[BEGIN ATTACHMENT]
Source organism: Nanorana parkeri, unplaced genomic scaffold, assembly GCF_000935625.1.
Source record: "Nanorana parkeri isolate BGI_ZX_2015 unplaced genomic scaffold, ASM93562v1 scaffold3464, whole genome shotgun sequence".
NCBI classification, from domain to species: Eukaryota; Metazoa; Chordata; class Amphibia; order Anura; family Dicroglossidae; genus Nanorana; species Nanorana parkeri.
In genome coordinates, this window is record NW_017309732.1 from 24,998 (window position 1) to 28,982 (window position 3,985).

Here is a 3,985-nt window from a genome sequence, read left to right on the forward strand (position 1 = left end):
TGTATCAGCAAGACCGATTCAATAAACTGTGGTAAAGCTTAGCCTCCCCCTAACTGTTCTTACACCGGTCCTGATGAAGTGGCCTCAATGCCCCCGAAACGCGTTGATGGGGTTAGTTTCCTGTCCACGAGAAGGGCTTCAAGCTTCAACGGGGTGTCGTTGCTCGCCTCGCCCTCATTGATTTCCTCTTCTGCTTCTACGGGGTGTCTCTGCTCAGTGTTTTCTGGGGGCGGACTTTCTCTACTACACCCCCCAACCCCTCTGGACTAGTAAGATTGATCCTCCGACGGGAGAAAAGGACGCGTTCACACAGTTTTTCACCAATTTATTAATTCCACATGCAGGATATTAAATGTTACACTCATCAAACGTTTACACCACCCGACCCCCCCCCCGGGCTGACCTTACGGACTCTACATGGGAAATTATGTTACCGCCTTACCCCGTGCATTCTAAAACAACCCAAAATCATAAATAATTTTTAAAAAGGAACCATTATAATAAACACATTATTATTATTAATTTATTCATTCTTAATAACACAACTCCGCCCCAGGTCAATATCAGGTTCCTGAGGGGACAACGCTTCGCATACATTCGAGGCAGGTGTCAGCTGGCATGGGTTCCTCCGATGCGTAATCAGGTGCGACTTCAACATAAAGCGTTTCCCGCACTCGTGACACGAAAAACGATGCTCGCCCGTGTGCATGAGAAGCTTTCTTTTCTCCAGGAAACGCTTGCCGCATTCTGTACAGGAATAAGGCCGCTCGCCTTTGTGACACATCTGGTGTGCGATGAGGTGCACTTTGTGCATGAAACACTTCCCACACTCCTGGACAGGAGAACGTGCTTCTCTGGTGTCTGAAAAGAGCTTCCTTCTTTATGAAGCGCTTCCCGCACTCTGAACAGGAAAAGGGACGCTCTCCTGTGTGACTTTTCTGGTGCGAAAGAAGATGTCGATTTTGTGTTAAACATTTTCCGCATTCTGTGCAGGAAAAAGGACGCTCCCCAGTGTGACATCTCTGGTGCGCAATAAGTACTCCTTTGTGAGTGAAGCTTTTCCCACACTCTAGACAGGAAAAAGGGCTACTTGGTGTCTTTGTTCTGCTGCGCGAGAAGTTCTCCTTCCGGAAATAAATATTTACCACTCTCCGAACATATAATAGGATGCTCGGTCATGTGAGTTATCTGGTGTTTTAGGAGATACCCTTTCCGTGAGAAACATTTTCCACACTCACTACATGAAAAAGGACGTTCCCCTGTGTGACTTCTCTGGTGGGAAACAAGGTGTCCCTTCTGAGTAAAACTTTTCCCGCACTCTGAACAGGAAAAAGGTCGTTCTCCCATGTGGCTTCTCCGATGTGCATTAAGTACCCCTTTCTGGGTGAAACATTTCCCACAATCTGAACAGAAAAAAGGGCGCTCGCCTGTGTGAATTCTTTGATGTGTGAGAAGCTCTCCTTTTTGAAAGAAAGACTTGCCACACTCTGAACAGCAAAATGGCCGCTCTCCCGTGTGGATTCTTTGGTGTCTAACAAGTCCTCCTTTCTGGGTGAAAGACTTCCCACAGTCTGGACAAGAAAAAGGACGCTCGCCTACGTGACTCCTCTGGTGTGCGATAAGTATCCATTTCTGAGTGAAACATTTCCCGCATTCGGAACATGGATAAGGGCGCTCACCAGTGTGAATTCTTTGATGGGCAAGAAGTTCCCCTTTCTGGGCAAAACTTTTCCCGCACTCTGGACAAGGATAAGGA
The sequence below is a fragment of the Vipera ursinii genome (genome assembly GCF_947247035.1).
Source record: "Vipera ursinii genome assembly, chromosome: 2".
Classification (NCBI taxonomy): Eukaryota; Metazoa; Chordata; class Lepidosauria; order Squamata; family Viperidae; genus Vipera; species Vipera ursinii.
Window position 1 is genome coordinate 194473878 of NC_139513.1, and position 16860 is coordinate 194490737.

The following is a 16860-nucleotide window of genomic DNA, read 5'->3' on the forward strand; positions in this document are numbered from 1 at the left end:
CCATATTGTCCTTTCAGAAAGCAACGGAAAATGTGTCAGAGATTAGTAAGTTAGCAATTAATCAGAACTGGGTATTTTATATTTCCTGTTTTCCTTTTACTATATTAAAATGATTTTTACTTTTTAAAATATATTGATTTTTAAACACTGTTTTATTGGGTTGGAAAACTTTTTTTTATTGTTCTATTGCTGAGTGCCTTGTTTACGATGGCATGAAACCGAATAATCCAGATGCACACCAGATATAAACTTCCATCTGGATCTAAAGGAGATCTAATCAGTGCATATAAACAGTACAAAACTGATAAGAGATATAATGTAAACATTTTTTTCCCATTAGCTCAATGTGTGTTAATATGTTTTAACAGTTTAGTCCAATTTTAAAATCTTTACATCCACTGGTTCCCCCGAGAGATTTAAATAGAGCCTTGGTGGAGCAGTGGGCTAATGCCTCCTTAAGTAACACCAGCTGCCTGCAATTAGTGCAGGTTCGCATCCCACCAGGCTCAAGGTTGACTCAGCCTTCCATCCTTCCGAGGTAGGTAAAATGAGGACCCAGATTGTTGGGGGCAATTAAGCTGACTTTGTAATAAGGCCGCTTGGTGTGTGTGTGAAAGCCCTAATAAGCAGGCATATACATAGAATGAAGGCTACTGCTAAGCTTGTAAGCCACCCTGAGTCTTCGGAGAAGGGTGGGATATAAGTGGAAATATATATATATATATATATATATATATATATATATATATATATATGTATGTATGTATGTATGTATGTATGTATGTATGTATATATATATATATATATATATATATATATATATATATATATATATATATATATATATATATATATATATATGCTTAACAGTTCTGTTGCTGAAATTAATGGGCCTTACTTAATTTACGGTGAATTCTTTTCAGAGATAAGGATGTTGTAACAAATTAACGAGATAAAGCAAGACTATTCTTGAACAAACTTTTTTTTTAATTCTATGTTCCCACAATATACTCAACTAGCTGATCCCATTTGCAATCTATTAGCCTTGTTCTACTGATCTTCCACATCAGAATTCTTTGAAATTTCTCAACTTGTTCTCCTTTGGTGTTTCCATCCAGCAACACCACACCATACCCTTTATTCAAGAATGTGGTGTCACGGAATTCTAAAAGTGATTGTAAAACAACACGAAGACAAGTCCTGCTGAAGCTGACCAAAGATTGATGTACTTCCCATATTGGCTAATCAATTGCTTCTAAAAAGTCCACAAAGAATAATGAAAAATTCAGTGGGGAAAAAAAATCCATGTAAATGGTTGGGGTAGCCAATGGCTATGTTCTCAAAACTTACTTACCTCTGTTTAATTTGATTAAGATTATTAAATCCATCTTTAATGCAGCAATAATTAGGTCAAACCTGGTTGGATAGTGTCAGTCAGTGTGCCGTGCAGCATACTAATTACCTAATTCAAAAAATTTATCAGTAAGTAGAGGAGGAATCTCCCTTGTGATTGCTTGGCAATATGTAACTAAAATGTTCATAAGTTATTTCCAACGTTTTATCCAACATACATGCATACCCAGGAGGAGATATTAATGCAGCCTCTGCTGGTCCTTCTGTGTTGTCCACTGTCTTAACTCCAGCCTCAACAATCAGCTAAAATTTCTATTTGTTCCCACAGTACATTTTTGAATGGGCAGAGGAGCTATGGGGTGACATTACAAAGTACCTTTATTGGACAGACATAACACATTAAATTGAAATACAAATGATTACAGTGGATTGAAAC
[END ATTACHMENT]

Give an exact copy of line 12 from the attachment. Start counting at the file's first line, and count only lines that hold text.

CCATATTGTCCTTTCAGAAAGCAACGGAAAATGTGTCAGAGATTAGTAAGTTAGCAATTAATCAGAACTGGGTATTTTATATTTCCTGTTTTCCTTTTACTATATTAAAATGATTTTTACTTTTTAAAATATATTGATTTTTAAACACTGTTTTATTGGGTTGGAAAACTTTTTTTTATTGTTCTATTGCTGAGTGCCTTGTTTACGATGGCATGAAACCGAATAATCCAGATGCACACCAGATATAAACTTCCATCTGGATCTAAAGGAGATCTAATCAGTGCATATAAACAGTACAAAACTGATAAGAGATATAATGTAAACATTTTTTTCCCATTAGCTCAATGTGTGTTAATATGTTTTAACAGTTTAGTCCAATTTTAAAATCTTTACATCCACTGGTTCCCCCGAGAGATTTAAATAGAGCCTTGGTGGAGCAGTGGGCTAATGCCTCCTTAAGTAACACCAGCTGCCTGCAATTAGTGCAGGTTCGCATCCCACCAGGCTCAAGGTTGACTCAGCCTTCCATCCTTCCGAGGTAGGTAAAATGAGGACCCAGATTGTTGGGGGCAATTAAGCTGACTTTGTAATAAGGCCGCTTGGTGTGTGTGTGAAAGCCCTAATAAGCAGGCATATACATAGAATGAAGGCTACTGCTAAGCTTGTAAGCCACCCTGAGTCTTCGGAGAAGGGTGGGATATAAGTGGAAATATATATATATATATATATATATATATATATATATATATATATATGTATGTATGTATGTATGTATGTATGTATGTATGTATATATATATATATATATATATATATATATATATATATATATATATATATATATATATATATATATATATATGCTTAACAGTTCTGTTGCTGAAATTAATGGGCCTTACTTAATTTACGGTGAATTCTTTTCAGAGATAAGGATGTTGTAACAAATTAACGAGATAAAGCAAGACTATTCTTGAACAAACTTTTTTTTTAATTCTATGTTCCCACAATATACTCAACTAGCTGATCCCATTTGCAATCTATTAGCCTTGTTCTACTGATCTTCCACATCAGAATTCTTTGAAATTTCTCAACTTGTTCTCCTTTGGTGTTTCCATCCAGCAACACCACACCATACCCTTTATTCAAGAATGTGGTGTCACGGAATTCTAAAAGTGATTGTAAAACAACACGAAGACAAGTCCTGCTGAAGCTGACCAAAGATTGATGTACTTCCCATATTGGCTAATCAATTGCTTCTAAAAAGTCCACAAAGAATAATGAAAAATTCAGTGGGGAAAAAAAATCCATGTAAATGGTTGGGGTAGCCAATGGCTATGTTCTCAAAACTTACTTACCTCTGTTTAATTTGATTAAGATTATTAAATCCATCTTTAATGCAGCAATAATTAGGTCAAACCTGGTTGGATAGTGTCAGTCAGTGTGCCGTGCAGCATACTAATTACCTAATTCAAAAAATTTATCAGTAAGTAGAGGAGGAATCTCCCTTGTGATTGCTTGGCAATATGTAACTAAAATGTTCATAAGTTATTTCCAACGTTTTATCCAACATACATGCATACCCAGGAGGAGATATTAATGCAGCCTCTGCTGGTCCTTCTGTGTTGTCCACTGTCTTAACTCCAGCCTCAACAATCAGCTAAAATTTCTATTTGTTCCCACAGTACATTTTTGAATGGGCAGAGGAGCTATGGGGTGACATTACAAAGTACCTTTATTGGACAGACATAACACATTAAATTGAAATACAAATGATTACAGTGGATTGAAAC